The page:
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Doctor-Patient Dialogue May Boost Use of Blood Pressure Drugs

Posted 1 day 14 hours ago by Drugs.com

TUESDAY, Aug. 22, 2017 – Doctors can help boost use of high blood pressure medications by their poor patients simply by talking to them, a new study suggests. Many people fail to take their blood pressure-lowering drugs, putting them at higher risk of heart attack and stroke, the American Heart Association says. But by communicating more effectively and talking to patients about their specific challenges, physicians may improve medication use, researchers found. "Health care providers should talk to patients about the things that get in the way of taking their medication, such as relationship status, employment and housing," said Antoinette Schoenthaler, the study's lead author. "Unemployment, for example, affects whether patients can afford medication, which is a primary risk factor for non-adherence," said Schoenthaler, an associate professor of medicine at New York University School ... Read more

Related support groups: High Blood Pressure, Lisinopril, Hypertension, Metoprolol, Heart Disease, Atenolol, Losartan, Benicar, Diovan, Spironolactone, Bystolic, Ramipril, Bisoprolol, Cozaar, Valsartan, Micardis, Enalapril, Benazepril, Avapro, Toprol-XL

CMP Pharma, Inc. Announces FDA Approval of CaroSpir (spironolactone) Oral Suspension

Posted 16 days ago by Drugs.com

Farmville, NC. August 7, 2017 – CMP Pharma today announced that the US Food and Drug Administration (FDA) has granted final approval of the company’s New Drug Application (NDA) for CaroSpir (Spironolactone Oral Suspension, 25 mg/5mL), the first and only FDA-approved oral liquid dosage form of the potassium-sparing diuretic spironolactone. “CaroSpir provides a stable, ready to use and consistent liquid treatment option for adult patients, including those who have difficulty swallowing, or who cannot swallow tablets,” said Gerald Sakowski, CEO at CMP Pharma, Inc. “Up until now, these patients have been prescribed a pharmacy compounded liquid form of spironolactone. The dosing inconsistencies of compounded liquids have long been a persistent challenge for physicians.” CaroSpir will be introduced early in the fourth quarter of 2017. For more information, contact CMP Pharma at 252-753-711 ... Read more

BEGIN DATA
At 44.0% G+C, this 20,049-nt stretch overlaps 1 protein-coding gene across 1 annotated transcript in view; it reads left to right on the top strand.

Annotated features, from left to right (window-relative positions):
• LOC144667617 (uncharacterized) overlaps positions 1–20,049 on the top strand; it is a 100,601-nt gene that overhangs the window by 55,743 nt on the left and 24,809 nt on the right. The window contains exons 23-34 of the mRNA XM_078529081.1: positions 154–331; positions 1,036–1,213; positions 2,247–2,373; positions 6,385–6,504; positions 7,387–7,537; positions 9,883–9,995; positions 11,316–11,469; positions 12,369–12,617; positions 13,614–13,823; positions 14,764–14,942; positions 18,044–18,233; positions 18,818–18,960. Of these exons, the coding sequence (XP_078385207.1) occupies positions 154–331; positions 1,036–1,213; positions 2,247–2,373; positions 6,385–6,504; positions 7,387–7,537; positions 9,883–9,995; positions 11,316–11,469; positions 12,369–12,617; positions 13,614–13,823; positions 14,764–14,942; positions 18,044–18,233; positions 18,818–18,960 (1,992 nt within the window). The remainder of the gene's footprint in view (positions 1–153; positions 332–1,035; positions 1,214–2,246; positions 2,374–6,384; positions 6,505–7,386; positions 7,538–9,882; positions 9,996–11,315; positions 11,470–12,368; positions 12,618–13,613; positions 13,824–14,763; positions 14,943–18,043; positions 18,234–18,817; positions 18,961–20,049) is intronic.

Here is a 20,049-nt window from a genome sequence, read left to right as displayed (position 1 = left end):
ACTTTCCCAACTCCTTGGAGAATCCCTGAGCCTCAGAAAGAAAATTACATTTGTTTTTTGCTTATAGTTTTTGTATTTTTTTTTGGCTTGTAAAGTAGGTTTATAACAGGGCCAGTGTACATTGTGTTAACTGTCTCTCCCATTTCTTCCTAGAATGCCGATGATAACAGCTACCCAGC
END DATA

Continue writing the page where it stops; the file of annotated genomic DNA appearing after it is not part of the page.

Related support groups: Hypertension, Heart Failure, Spironolactone, Edema, CaroSpir

Many People Don't Take Their High Blood Pressure Meds: Study

Posted 7 Mar 2017 by Drugs.com

MONDAY, March 6, 2017 – Only 20 percent of patients seeking care for stubborn high blood pressure take all the medicine they're supposed to, a new Dutch study finds. "Another 20 percent are not taking any of their blood pressure medications," study senior author Dr. Peter Blankestijn said in an American Heart Association news release. As a result, patients sought care for a condition they could have addressed by simply following their doctor's orders, the findings suggested. "People mistakenly thought to have resistant hypertension – which is high blood pressure despite taking three or more medications – end up seeing specialists and undergoing extra tests because we don't understand why they are so difficult to treat," said Blankestijn. He is a professor of nephrology and hypertension at the University Medical Center Utrecht in the Netherlands. The researchers didn't set out to ... Read more

Related support groups: High Blood Pressure, Lisinopril, Hypertension, Metoprolol, Amlodipine, Atenolol, Hydrochlorothiazide, Spironolactone, Diltiazem, Bystolic, Lasix, Norvasc, Verapamil, Furosemide, Ramipril, Bisoprolol, Nifedipine, Enalapril, Cardizem, Benazepril

Calcium Buildup in Young Arteries May Signal Heart Attack Risk

Posted 8 Feb 2017 by Drugs.com

WEDNESDAY, Feb. 8, 2017 – Young adults with any amount of calcified plaque in their arteries are already at risk of a heart attack, a new study finds. Among those 32 to 46 years old, even a little calcified plaque – called atherosclerosis, or hardening of the arteries – can boost the odds for fatal or nonfatal heart disease fivefold over the next 12 years, researchers found. "Heart disease really begins in adolescence and early adulthood," said lead researcher Dr. Jeffrey Carr. Carr is a professor of radiology, biomedical informatics and cardiovascular medicine at Vanderbilt University in Nashville, Tenn. For the study, CT scans, which can detect these potentially deadly blockages, were performed on more than 3,000 participants whose average age was 40. Just a small amount of plaque increased the risk of heart attack over the next decade by 10 percent, regardless of other risk ... Read more